Reisman’s analysis of the politics surrounding ACA reveals the sources of misconceptions around the policy. The rise in the number of stakeholders who are inclined toward ACA points to the efficiency of the policy in mitigating the previous concerns which were associated with the framework. While documenting her findings, the author reveals that ACA played a crucial role in the 2016 general election. The increase in court challenges reflects the divisive opinion that is present in the community regarding the framework. Still, Obamacare is likely to underline healthcare initiatives for a long time. Its effectiveness in enhancing access to care provides one of its major strengths and point of endearment to the public.

In my opinion, I feel that the study makes a valid claim regarding the efficiency of ACA in today’s healthcare industry. The allusions to various studies and analyses on the appropriateness of the policy point to efficiency. By reflecting on the political challenges, the author convincingly mirrors the multiple challenges that may hinder the effectiveness of the policy in the future. Unless there is a consensus among the major two political groups in the country, it is true that the ACA will be repealed in its entirety. Overall, Reisman succeeds in convincingly reflecting the progress of ACA within the past 5 years and the future prospects on the policy. In the analysis, the author mirrors various perspectives, which prevent biasness that may lead to partial declarations regarding the efficiency of the policy in mitigating healthcare concerns. I found her analysis to be comprehensive and insightful.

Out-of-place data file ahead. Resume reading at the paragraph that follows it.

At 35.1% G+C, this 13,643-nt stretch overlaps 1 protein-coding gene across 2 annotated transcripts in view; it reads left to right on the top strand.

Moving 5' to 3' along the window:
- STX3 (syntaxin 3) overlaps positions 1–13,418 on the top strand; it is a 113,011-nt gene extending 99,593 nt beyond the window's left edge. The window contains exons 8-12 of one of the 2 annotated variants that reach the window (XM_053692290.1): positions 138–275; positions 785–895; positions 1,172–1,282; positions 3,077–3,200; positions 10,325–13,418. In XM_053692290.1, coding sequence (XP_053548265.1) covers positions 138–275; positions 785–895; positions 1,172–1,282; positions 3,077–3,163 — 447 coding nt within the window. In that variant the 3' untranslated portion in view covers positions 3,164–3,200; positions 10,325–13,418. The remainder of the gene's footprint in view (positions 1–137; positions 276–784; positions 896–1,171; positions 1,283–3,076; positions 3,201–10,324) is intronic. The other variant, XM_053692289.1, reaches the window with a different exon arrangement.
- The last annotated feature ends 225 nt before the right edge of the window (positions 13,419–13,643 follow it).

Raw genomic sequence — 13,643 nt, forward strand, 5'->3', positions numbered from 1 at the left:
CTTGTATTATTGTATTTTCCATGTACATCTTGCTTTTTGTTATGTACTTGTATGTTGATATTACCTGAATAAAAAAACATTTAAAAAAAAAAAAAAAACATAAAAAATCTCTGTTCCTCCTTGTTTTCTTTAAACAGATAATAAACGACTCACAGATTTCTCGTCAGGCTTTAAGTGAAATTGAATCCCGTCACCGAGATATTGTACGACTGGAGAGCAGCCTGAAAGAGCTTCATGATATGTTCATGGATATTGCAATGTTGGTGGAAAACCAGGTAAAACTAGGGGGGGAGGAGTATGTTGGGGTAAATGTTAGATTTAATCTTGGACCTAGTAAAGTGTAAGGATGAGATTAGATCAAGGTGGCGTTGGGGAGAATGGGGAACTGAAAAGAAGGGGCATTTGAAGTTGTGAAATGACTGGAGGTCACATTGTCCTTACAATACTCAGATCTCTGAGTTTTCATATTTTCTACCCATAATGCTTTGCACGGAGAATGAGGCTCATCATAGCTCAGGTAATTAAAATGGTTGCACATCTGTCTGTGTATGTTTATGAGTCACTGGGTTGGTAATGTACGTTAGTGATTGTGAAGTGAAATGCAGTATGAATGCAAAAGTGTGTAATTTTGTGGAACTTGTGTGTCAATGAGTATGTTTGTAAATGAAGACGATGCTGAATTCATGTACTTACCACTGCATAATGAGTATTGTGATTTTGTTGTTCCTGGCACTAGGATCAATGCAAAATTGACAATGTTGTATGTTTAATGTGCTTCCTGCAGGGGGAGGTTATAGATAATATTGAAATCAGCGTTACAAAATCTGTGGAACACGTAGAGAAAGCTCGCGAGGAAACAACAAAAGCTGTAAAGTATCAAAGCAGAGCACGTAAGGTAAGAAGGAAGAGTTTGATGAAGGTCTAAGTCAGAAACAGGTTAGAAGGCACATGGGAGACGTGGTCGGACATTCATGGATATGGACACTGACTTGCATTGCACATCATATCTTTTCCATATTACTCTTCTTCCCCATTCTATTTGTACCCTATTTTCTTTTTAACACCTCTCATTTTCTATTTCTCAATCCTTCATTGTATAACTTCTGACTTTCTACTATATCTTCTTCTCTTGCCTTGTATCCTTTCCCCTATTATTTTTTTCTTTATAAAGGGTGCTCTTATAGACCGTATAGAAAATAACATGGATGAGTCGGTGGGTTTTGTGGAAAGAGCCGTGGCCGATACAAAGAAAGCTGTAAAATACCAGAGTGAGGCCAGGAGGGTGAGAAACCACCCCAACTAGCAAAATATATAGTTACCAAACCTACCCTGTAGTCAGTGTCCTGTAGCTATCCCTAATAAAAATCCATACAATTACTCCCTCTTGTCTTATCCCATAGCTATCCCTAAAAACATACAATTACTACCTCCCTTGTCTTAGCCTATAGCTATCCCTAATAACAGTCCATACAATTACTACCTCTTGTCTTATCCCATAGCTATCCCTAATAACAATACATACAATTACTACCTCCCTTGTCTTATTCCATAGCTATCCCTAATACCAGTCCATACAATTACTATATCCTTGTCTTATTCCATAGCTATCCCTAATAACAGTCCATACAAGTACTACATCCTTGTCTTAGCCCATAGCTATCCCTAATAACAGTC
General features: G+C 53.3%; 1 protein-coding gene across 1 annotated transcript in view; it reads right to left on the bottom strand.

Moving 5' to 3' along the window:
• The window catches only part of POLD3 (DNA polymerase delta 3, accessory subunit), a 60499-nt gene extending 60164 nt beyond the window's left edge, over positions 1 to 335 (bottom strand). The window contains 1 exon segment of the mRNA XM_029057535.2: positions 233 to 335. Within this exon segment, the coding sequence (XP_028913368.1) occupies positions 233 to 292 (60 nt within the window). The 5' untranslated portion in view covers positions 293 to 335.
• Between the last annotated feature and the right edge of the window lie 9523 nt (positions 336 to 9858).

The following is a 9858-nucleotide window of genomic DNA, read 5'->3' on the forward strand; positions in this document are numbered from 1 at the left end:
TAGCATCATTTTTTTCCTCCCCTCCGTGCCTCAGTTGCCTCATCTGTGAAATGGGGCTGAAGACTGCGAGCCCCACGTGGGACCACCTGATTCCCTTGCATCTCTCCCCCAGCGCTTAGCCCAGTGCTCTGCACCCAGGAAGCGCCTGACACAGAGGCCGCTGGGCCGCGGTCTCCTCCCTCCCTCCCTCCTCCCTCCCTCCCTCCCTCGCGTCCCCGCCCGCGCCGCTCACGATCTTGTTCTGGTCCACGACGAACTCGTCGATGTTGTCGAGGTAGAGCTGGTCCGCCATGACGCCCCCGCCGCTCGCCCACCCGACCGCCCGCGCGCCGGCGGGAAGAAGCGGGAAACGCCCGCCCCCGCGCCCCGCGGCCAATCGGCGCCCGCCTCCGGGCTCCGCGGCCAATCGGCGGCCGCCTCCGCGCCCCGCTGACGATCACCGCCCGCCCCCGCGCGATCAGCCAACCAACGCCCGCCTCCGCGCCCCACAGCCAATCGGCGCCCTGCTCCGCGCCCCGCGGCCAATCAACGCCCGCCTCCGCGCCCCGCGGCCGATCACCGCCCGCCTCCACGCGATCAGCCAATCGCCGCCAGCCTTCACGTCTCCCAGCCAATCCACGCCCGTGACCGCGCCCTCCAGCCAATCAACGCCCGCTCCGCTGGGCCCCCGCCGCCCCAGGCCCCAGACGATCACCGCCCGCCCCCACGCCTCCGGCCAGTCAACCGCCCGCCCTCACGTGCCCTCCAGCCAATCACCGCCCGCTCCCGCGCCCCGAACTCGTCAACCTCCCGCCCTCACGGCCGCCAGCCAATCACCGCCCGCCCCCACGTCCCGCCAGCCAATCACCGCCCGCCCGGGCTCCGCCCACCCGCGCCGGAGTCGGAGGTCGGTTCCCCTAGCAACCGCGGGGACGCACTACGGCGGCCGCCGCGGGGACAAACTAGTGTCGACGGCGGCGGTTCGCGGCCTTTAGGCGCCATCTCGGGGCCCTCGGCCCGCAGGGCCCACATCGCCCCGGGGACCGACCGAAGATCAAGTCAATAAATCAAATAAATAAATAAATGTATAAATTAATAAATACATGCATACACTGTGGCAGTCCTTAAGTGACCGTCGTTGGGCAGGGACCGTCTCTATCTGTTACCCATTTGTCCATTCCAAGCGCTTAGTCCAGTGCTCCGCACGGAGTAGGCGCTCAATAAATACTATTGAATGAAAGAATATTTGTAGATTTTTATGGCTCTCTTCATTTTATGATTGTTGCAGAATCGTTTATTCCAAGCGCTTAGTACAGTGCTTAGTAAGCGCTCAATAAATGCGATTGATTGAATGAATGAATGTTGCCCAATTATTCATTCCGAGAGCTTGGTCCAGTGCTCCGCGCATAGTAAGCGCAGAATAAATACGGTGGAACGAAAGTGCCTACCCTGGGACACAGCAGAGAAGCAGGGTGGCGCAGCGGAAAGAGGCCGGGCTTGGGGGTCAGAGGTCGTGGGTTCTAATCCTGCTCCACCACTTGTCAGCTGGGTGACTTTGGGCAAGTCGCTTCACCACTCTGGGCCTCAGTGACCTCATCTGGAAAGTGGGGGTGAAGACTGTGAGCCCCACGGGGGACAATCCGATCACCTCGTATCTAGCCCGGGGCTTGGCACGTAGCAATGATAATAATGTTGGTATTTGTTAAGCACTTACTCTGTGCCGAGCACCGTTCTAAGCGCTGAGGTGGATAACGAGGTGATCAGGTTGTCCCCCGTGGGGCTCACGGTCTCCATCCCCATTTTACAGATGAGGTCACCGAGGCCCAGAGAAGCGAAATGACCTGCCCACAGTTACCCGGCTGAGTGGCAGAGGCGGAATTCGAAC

Calsyn, Maura. “Tackling Health Care Costs: The Role of the Affordable Care Act in 2014 and Beyond.” Members-only Library, vol. 17, No. 1-2, 2014, pp. 5-8.

The future of ACA continues to be a speculative issue. Caslyn claims that one of the major concerns around the policy relates to the healthcare costs that are still borne by consumers and patients in the health plans. Admittedly, most parts or clauses within the framework are subject to controversy. Nonetheless, there are concepts within the policy which are subject to overwhelming support. The cost-saving reforms within the policy are the center upon which the positive quality of the policy is predicated. This study sought to analyze the element of cost in addressing ACA and its influences on the future of the policy. In the research, ACA is shown to have been a culmination of the need to reduce the country’s expenditure on health and the expansion of care to all individuals. The reduced rate of growth of healthcare spending since the enactment of the policy is attributed to the functions of ACA. By outlining the ways by which the system is encouraging the mitigation of healthcare costs, the current analysis presents a positive projection of the implications of the policy. While the reduction in healthcare costs is important, it does not completely address the challenge posed to consumers and patients with health plans.